YouTube's Milestone: Users Now Watch 100 Million Hours Per Day On TVs

YouTube has passed a notable milestone: Every day, users of the video site watch 100 million hours of its content on TV sets, through smart TVs and devices like video game consoles and internet-connected set-top boxes.

Sundar Pichai, the CEO of YouTube parent company Google, announced the figure on the company’s earnings call Thursday evening.

For comparison, YouTube revealed a few months ago that on any given day users watch just over one billion hours of video, meaning that TV viewership now accounts for about 1/10th of all YouTube viewing. The number of living room views was up more than 70% year-over-year, Pichai added.

The viewership figures for TV sets is particularly notable when you consider than it was only five years ago that YouTube had 100 million hours of video views per day, total.

While traditional pay-TV bundles have historically dominated on TV sets, and upstarts like Netflix have been able to secure more screen time, YouTube is showing that it is able to hold its own, even if its long-form content library is not as large as some competitors. 

The Google CEO also touted YouTube TV, the company’s over-the-top streaming video bundle, which features some linear cable channels. “Given where we are, I’m really excited about the initial reception,” Pichai said on the earnings call. The service only launched a few months ago, and YouTube has yet to reveal subscriber figures.

4 comments about "YouTube's Milestone: Users Now Watch 100 Million Hours Per Day On TVs".
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  1. John Grono from GAP Research, October 27, 2017 at 6:01 p.m.

    Does anyone know whether that is a US figure or a global figure?

  2. Ed Papazian from Media Dynamics Inc, October 27, 2017 at 6:16 p.m.

    I don't know for sure, John, but the "findings" if true and applied only to the U.S. would make YouTube video viewing, in terms of tonnage, about as extensive as Netflix and I seriously doubt that this is even close to being the case. Accordingly, I would guess that the referrence is to the total globe, not just the U.S.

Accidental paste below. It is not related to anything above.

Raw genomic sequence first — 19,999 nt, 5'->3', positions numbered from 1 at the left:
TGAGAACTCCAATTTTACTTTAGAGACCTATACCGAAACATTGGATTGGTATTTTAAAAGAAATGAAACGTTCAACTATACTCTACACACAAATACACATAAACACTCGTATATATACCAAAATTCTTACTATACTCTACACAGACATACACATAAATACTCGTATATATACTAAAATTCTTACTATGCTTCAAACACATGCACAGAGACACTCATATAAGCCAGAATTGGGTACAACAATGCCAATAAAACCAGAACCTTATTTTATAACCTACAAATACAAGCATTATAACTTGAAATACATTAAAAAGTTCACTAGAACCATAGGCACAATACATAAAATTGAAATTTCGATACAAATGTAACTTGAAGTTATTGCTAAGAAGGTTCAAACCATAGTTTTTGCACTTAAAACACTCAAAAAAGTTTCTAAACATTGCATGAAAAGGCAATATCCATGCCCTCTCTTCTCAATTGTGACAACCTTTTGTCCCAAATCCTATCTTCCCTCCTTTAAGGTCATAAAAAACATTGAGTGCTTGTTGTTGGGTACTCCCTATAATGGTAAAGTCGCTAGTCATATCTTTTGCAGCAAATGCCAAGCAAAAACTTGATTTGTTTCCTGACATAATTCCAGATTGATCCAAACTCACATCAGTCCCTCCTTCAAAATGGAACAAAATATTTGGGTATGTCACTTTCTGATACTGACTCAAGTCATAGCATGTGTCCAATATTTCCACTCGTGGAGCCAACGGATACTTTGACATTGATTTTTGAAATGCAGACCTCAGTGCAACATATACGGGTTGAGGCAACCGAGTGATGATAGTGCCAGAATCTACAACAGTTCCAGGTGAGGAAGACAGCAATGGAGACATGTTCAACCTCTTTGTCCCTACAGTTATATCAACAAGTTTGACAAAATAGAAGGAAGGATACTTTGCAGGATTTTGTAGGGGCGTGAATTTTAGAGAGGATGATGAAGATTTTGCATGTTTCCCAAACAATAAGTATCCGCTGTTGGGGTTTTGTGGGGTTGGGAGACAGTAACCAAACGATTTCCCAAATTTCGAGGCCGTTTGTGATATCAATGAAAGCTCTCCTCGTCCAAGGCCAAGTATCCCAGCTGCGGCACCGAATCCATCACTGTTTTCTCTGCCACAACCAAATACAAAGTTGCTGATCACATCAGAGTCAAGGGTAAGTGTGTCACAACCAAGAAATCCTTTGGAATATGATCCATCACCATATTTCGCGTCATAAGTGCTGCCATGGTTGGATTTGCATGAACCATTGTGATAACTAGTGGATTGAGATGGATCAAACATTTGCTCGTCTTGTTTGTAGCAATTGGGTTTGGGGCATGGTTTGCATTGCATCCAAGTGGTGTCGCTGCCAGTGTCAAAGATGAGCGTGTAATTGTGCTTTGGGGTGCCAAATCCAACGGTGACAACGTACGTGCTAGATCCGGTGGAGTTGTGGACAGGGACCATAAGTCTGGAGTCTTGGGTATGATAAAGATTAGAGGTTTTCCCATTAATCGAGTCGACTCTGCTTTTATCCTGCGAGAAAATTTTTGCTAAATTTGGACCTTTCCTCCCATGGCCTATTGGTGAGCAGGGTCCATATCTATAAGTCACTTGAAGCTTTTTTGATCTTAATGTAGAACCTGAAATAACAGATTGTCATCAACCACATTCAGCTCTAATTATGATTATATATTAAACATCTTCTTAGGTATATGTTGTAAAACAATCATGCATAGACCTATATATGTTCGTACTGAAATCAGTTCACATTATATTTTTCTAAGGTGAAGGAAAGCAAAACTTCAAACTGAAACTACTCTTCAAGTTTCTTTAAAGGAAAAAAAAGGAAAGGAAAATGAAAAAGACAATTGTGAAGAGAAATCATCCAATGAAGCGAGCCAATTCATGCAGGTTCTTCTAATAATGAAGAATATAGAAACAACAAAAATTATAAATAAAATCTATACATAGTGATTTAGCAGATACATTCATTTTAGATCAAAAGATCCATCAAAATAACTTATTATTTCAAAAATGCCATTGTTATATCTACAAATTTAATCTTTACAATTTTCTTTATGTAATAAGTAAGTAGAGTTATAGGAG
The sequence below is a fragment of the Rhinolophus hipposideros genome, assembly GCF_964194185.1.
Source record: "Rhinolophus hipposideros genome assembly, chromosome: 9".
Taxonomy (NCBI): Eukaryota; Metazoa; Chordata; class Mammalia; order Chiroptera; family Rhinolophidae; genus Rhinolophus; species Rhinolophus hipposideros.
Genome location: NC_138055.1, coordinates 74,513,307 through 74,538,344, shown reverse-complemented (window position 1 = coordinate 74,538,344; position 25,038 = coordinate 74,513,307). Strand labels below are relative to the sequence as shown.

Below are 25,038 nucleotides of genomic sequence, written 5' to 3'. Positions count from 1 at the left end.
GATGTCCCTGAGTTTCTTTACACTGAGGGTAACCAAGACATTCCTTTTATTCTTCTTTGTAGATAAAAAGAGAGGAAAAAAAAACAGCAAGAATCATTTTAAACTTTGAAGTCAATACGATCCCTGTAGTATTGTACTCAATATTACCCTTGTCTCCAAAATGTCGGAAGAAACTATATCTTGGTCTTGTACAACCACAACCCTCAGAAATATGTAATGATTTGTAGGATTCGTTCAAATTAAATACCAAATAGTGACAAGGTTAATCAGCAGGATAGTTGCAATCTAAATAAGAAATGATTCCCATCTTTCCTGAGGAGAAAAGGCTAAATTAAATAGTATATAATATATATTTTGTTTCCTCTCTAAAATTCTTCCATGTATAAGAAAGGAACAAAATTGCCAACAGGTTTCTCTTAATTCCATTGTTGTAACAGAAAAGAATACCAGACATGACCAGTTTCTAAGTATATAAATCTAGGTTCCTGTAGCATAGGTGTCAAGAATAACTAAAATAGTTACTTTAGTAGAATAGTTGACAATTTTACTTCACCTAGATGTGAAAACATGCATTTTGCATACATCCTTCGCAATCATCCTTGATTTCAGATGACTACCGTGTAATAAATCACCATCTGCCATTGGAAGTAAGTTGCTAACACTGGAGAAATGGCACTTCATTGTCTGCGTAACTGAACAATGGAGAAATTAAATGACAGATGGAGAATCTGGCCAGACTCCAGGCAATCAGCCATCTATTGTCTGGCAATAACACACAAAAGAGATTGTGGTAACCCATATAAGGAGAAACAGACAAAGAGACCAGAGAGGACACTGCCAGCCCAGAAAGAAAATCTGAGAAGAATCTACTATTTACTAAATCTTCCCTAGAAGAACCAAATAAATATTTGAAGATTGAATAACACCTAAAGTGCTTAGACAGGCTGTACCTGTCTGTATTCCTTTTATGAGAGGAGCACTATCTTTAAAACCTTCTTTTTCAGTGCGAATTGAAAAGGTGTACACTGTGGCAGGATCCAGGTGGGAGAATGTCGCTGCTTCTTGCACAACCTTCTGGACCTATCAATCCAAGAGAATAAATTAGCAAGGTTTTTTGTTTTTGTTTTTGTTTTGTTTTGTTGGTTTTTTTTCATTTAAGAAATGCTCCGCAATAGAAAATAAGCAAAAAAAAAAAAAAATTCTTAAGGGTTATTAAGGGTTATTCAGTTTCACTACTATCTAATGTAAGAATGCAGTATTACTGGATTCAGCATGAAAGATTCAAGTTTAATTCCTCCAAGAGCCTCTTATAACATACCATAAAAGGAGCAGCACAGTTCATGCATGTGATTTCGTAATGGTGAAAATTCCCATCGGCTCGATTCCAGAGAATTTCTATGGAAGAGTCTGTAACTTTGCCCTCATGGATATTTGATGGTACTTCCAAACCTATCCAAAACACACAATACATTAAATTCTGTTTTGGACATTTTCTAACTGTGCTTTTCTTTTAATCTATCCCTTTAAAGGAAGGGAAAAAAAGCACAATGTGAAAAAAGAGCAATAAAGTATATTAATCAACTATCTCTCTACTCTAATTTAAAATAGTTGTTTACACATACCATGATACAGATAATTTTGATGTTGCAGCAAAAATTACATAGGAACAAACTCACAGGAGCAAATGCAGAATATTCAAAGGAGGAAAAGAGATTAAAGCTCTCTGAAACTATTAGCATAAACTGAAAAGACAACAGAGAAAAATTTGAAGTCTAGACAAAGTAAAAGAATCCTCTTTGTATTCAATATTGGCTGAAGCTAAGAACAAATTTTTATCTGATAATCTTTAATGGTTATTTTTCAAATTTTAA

3. John Grono from GAP Research, October 27, 2017 at 6:48 p.m.

    Thanks Ed.

    As perspective Aussies view around 2hrs 39 mins per day of TV (live + playback, broadcast + cable) and there are around 24.5m of us.   So we view around 65m hours of TV per day - around two-thirds the YT number.

    Ed correct me if I am wrong but the latest US TV viewing data I saw was a smidge over 5 hours per day, with a 2+ TV population of just over 300 million.   So I make that 1.5 billion hours of TV per day or 15x that of YT.

  4. Ed Papazian from Media Dynamics Inc, October 27, 2017 at 6:57 p.m.

    That's approximately right, John. As for SVOD, Nielsen now says that it amounts to about 10-12% of all viewing time---but I'm not certain if that's  included in that five- hour- per day figure. Also Netflix has ganners 6-7% of all viewing. If YouTube also drew 6-7% these two content suppliers would account for all SVOD viewing and then some---highly unlikely as there is Hulu, Amazon and about 30+ others competing for viewing time. I think that YouTube's actual share is around 3%-3.5 % but we will have to wait for Nielsen to give us a better fix on that.

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